Wise County, Texas

Wise County is a county in the U.S. state of Texas. As of the 2010 census, the population was 59,127.[1] Its county seat is Decatur.[2] Wise County is part of the Dallas-Fort Worth-Arlington metropolitan statistical area. Its Wise Eyes crime watch program, eventually adopted by mostly rural counties in several states, was started in 1993 by then-Sheriff Phil Ryan.[3]

Wise County
The Wise County Courthouse in Decatur, a Romanesque Revival structure, was added to the National Register of Historic Places in 1976.
The Wise County Courthouse in Decatur, a Romanesque Revival structure, was added to the National Register of Historic Places in 1976.
Map of Texas highlighting Wise County
Location within the U.S. state of Texas
Map of the United States highlighting Texas
Texas's location within the U.S.
Coordinates: 33°13′N 97°39′W / 33.22°N 97.65°W / 33.22; -97.65
Country United States
State Texas
Founded1856
Named forHenry Alexander Wise
SeatDecatur
Largest cityDecatur
Area
 • Total923 sq mi (2,390 km2)
 • Land904 sq mi (2,340 km2)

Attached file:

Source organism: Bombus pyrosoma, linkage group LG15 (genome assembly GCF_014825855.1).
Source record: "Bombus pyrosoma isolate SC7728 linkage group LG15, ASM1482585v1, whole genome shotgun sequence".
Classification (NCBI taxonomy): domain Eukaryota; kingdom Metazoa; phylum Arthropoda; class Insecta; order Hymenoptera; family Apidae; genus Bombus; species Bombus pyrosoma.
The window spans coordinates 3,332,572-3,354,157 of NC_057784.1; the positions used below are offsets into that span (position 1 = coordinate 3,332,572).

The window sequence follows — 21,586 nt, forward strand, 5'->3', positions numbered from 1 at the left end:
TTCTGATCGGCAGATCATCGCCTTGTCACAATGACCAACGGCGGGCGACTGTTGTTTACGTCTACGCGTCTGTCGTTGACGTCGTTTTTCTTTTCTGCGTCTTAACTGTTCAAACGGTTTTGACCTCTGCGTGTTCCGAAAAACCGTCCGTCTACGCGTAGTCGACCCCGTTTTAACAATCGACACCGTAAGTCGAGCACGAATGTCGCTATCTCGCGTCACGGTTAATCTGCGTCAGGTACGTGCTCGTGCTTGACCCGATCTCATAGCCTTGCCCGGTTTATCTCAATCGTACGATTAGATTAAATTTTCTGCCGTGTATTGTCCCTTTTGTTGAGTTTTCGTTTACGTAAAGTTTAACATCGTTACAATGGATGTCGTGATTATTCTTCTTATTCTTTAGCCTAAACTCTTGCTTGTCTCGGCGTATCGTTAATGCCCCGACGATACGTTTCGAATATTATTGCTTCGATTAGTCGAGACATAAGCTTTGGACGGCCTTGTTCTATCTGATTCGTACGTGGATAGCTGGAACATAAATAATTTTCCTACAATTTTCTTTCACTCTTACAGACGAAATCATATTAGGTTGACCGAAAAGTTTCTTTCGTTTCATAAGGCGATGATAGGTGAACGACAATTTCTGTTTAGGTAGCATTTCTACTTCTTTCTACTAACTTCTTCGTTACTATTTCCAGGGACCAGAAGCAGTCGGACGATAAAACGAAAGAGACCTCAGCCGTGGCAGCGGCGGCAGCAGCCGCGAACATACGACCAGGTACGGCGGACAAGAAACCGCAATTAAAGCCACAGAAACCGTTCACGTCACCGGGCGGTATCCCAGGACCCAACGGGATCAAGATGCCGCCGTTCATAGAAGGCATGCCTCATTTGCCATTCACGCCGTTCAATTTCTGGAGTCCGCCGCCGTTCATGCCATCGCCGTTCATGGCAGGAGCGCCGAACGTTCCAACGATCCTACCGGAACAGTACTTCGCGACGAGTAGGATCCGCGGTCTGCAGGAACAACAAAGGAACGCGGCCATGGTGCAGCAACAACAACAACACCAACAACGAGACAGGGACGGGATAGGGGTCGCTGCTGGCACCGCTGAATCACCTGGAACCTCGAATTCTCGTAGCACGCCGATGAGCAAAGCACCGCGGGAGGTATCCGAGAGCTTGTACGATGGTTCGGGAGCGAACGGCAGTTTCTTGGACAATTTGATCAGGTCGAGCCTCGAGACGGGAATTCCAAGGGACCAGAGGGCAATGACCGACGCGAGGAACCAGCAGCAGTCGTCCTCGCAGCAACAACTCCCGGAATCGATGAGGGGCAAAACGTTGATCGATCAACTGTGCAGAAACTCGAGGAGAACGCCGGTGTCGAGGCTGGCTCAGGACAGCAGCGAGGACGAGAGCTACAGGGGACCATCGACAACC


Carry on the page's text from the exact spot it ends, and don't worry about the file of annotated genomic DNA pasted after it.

• Water18 sq mi (50 km2)  2.0%
Population
 (2010)
 • Total59,127
 • Estimate 
(2018)
68,305
 • Density64/sq mi (25/km2)
Time zoneUTC−6 (Central)
 • Summer (DST)UTC−5 (CDT)
Congressional districts12th, 13th
Websitewww.co.wise.tx.us

HistoryEdit

On November 10, 1837, the Battle of the Knobs was fought in what is now Wise County between about 150 Native American warriors and 18 Republic of Texas soldiers under Lieutenant A. B. Benthuysen. Despite being heavily outnumbered, the Texas soldiers held their ground, killing or wounding an estimated 50 Native Americans and losing 10 of their own men. More settlers began coming into the area not long afterward, with people relocating from both the Upper South and Deep South. Wise County was not founded until 1856. It was named after Virginia Congressman Henry A. Wise, who had supported annexation of Texas by the United States. He was elected governor of Virginia in 1856.[4]

As few residents of Wise County were slaveholders, opinions were mixed at the time of the Civil War, and many people opposed secession. Unionists were persecuted in North Texas, and some were lynched. Forty-two men were murdered in the Great Hanging at Gainesville in October 1862, over the course of several days in neighboring Cooke County. This was one of the worst examples of vigilante justice in American history.

Hydraulic fracturingEdit

In recent years, Wise County allowed an increase in hydraulic fracturing. In 2011, the Parr family and others filed a lawsuit against several energy companies, including Republic Energy, Inc. and Ryder Scott Petroleum, claiming the extracting processes have created health complications for their family and neighbors.[5] In April 2014, the Parrs won a $2.9 million award from a Dallas jury.[6]